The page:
"Please, Dr. They're working. I'm all out. I need more time."
Dr. Forsythe rose, opened his office door, and walked into his front
office and waiting room. There was more than enough time for Cody to
rummage through the center drawer of the famous Doctor's desk.
Everything important was in there, life and death.
After a few minutes, Dr. Forsythe returned. He sat back in his chair.
He looked down at the desk and the center drawer handle. He then leaned
forward and handed over the last orange pill.
"Cody, I'm short of compounds. I hope you don't mind if I charge you an
extra ten-thousand dollars for the new pills? I'll have one ready for
you to pick up in the front office tomorrow."
He'd said. "Then, in two weeks, we can reevaluate everything."
Cody jumped to his feet. He was overly animated. "No, no problem, Dr.
Forsythe, charge me what you think if fare. This stuff is working."
In the front office, after Cody had gone, Dr. Forsythe asked the office
admin., "Aileen, did you see that poor boy? He's cracking like ice in
"How about that commitment, Dr. Forsythe?" Aileen had asked.
"It's looking that way, Aileen. We shall see in two weeks, come Wednesday."
The Final Appointment
Two weeks passed slowly. Time stood still. No, it was like someone had
shoved into reverse. It took forever for his next appointment to
arrive. And to Cody, this Wednesday looked exactly like every damned
Wednesday that had come before, just another weekday from hell.
Cody lay back on the leather sofa. He'd begun to laugh uncontrollably.
Oddly, the good Doctor joined in. His neck was swollen. Like Cody, he
hadn't eaten all week. Plus, he'd been shitting himself. He'd had a
fever. He'd vomited up kitchens of chicken soup. His office thermometer
indicated a deadly fever. He'd lost his focus and appetite. His lips
were pocked and fever-blistered.
Cody had asked, "Where's your staff?"
"I gave them the week off, I'm off, they're off, and you're off Cody,
way off." Nearly hysterical, Dr. Forsythe unhinged his mouth, as wide
as any foreboding cave.
"What have you caused me, Cody?"
Cody sprung to his feet like a jack-in-the-box. "What have I caused you, what have I caused you?" He'd shouted.
"You know damned well what I mean, Cody." He'd said. Dr. Forsythe was
unshaven, and instead of trousers, he'd been wearing his pajama
bottoms. They were stained and torn. He'd lost sleep the entire week at
his office suite, and it showed.
Cody shouted, "Who in the damned hell do you think you are kidding? You
fed me placebos. You assumed I'd fool myself into getting better. And
then you threatened to have me committed, you quack? You are going to
hell, you son-of-a-bitch."
"I tried to help you, Cody, nothing more."
"Sure, at a wicked cost. Now you know what it's like to feel helpless.
Your placebo helped kill all the adult earwigs, but they hatched eggs.
And now I'm certain all the eggs have hatched. Now the pinchers are
back worse than ever."
"You are an idiot, Cody. Those damned earwigs are only in your mind. The joke is on you, asshole."
"The joke is on both of us, Forsythe. You seem to have forgotten that
I'm a scientist. You've been snorting high-grade anthrax talc the
entire week for your stupid asthma."
"Wait. You mean the orange inhaler, my Fixotide?"
"Flixotide," Cody laughed loud enough to rattle the office doors.
"Flixotide? You mean refined anthrax powder. It's much too late for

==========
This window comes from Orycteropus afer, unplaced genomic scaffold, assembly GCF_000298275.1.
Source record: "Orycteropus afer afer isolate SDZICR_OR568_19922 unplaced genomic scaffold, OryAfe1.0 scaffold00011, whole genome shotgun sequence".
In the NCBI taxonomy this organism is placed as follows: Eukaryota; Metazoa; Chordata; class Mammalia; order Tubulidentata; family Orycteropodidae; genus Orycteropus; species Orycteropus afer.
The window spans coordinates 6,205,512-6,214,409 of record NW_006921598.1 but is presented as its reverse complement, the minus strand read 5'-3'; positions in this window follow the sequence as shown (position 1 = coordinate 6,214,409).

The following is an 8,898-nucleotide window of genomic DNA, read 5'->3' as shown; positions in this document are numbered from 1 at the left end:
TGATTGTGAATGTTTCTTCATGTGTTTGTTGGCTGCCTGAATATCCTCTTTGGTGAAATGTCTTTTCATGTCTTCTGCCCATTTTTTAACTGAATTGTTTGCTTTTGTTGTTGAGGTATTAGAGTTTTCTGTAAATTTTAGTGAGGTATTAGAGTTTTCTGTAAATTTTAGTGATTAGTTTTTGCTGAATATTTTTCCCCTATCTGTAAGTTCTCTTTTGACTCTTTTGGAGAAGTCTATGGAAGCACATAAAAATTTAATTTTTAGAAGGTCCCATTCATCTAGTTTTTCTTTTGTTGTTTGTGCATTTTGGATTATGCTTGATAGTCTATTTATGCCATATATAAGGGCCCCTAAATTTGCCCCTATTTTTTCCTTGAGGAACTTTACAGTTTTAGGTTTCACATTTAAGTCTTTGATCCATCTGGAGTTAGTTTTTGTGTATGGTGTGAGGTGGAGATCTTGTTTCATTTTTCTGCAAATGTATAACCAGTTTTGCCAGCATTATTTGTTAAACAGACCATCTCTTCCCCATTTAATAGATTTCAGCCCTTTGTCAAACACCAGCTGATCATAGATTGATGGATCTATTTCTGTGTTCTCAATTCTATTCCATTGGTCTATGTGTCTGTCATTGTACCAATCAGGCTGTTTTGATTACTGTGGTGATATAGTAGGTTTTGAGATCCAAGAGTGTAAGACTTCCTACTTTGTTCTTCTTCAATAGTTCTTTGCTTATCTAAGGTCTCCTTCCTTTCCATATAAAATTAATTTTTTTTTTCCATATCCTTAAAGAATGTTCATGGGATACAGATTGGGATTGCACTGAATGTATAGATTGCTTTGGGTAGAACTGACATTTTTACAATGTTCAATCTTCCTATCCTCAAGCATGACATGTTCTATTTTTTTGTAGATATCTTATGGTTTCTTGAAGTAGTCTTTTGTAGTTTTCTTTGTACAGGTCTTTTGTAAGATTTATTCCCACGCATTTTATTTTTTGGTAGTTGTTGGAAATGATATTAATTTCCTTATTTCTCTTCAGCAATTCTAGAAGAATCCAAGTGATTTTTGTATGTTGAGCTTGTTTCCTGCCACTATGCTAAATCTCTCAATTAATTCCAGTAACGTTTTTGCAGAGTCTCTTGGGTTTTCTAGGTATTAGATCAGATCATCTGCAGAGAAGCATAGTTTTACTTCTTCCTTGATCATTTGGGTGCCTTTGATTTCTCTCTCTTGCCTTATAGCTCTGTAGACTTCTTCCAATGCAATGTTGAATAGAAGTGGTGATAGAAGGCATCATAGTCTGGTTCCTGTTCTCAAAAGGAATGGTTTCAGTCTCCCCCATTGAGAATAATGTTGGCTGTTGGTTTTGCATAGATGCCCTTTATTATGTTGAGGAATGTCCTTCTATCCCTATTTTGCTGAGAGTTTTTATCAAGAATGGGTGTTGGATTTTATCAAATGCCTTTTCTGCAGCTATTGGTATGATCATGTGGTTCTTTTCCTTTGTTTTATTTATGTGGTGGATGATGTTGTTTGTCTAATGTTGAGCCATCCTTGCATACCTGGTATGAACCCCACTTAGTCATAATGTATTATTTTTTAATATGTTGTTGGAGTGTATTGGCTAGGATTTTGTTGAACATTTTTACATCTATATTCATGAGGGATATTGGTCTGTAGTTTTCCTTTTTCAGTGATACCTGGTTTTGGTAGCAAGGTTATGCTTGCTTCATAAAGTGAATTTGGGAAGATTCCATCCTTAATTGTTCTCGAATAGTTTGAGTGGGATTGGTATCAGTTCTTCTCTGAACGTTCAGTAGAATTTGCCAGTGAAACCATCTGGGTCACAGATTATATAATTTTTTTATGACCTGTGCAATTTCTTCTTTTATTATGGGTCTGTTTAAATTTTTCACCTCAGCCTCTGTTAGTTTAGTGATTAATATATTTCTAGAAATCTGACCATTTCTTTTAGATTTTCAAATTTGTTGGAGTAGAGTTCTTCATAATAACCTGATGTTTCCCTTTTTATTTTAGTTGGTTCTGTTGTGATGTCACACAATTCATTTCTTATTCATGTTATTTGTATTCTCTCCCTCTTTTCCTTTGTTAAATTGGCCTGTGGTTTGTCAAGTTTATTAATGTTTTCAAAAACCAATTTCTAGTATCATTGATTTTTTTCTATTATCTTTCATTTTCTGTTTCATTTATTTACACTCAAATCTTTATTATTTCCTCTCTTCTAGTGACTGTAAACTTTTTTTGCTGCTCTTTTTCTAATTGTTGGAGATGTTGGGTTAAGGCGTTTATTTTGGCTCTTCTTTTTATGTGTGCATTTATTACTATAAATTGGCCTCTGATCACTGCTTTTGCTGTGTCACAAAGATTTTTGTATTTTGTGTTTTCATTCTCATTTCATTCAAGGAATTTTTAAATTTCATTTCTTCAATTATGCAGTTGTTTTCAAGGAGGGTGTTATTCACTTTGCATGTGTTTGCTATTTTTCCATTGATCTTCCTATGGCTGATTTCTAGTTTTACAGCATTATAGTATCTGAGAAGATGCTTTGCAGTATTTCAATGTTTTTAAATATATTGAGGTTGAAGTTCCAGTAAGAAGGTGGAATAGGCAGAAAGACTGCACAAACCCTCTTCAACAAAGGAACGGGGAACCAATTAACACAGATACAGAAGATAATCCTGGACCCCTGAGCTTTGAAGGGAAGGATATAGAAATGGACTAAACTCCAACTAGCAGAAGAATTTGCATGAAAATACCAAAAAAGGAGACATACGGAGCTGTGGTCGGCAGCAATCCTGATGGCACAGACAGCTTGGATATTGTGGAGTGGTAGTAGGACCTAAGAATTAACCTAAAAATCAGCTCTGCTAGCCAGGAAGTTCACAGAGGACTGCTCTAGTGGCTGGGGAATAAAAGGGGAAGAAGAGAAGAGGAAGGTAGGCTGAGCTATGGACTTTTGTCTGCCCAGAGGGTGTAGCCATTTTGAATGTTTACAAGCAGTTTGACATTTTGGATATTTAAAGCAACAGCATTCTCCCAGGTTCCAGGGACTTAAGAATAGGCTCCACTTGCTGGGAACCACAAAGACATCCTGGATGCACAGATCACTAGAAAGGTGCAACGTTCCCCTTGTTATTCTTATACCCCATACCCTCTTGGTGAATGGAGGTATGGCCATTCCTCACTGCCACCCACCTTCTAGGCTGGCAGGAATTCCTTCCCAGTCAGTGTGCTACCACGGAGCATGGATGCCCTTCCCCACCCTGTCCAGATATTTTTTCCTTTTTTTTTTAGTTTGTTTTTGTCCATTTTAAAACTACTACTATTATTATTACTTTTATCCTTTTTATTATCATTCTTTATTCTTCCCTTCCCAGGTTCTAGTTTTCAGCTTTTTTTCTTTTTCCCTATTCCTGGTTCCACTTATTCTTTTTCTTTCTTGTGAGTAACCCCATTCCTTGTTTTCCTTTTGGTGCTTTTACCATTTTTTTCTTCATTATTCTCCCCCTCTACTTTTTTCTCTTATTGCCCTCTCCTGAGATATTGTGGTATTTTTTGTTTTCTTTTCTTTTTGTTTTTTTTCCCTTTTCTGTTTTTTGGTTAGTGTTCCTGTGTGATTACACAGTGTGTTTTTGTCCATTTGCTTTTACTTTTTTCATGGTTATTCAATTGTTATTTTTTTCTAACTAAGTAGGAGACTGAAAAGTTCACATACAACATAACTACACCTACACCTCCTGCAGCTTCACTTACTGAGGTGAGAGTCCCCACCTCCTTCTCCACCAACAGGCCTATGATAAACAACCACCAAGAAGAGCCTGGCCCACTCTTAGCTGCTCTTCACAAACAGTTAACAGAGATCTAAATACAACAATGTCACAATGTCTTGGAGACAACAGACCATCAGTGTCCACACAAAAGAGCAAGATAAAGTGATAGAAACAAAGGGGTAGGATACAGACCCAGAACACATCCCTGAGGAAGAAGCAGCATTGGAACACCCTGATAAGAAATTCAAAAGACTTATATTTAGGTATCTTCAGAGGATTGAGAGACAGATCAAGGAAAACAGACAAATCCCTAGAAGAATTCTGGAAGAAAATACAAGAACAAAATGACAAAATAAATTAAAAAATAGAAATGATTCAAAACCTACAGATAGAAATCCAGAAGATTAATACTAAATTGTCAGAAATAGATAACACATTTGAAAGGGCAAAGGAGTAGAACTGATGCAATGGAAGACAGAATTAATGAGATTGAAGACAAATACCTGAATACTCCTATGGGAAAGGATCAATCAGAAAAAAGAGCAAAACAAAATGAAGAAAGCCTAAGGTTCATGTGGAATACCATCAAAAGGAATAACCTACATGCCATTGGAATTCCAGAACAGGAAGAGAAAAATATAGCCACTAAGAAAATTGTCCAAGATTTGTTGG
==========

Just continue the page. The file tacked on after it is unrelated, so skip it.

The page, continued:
BioThraxTM, the department's new antidote. You never cared to ask, but
I'm the program manager at the University of Missouri, for the
Laboratory of Infectious Disease Research, sir."
Dr. Forsyth's eyeballs began to balloon away from the sockets. He
attempted to scream, but he was met with hoarseness, gunfight dust, dry
and parched in his throat. Not one word could escape his pie-hole. Cody
watched as the Doctor tore at the corners of his mouth, digging for
oxygen and primitive speech. He slurped, grunted, and huffed like a
bear. Blood streamed down the front of his white Laundromat shirt.
Faster than Doc Holliday at the ok corral, Dr. Forsythe retrieved the
pistol from the middle desk drawer. With each shot, Cody hadn't
flinched or batted an eye. Smoke rings washed over him. Dr. Forsythe's
final shot was meant for himself, but all he got was a contact burn.
Cody's smile revealed the Doctor was shooting blanks.
Slowly, Forsythe scanned the office he'd loved so much, the fantastic
view of the river. His office was on the thirteenth floor, the highest.
He'd waited the longest time to relocate at the newer Shell Building,
only a few blocks from his favorite river.
He'd loved giving directions to all the new patients and explaining why
his office suite had been listed in the building directory as being on
the fourteenth floor. How high rise hotels and most office buildings
don't have a thirteenth floor. How most floors go from twelve straight
to fourteen, to avoid reality. He'd explained how most capitalists are
superstitious by nature, like him. His beautiful office had faced the
Mississippi River, in the city of Saint Louis, the city of his birth
Suddenly, Forsythe shuffled to the large office window, stiff as a
praying mantis, quick as a spider. He used his fangs and claws to pick
at the latch as if the latch had been a hinge on a premature coffin. He
had turned into a pathetic tomato worm. He screeched at himself, in his
evil green garden, "Focus, you idiot." He wriggled and writhed.
After he opened the latch of the widow, he effortlessly leaped into a
perfectly blue sky. In an instant, three ticks of manic pinchers, a
thirteen-story car alarm had been broken by his fall. It clicked and
clacked, vibrated hysterically, a surreal katydid.
Cody hadn't been far behind.
Or at least that was what he'd planned. But somehow, he'd felt
empowered and in control, something he'd always wanted. It seemed as
though revenge might have been the exact placebo for what ailed him.
And maybe, just maybe, he'd live long enough to discover a cure for
© 2021 Dan Cardoza
Bio: Dan’s most recent fiction has been published in the 45th
Parallel, Aphelion, BlazeVOX, Across the Margins, Bull, Cleaver, Close
to the Bone, Coffin Bell, Dark City Books/Magazine, Door=Jar, Dream
Noir, Entropy, Flash Bang Mystery, Gravel, Literary Heist, Mystery
Tribune, O:JA&L/Open: Journal of Arts & Letters, New Flash
Fiction Review, Overstock, Spelk, Variant, Visitant, Your Impossible
Voice, The 5-2. Dan has also been nominated by Coffin Bell for the Best
of the Net Anthology, 2021, and best micro-fiction by Tiny Molecules.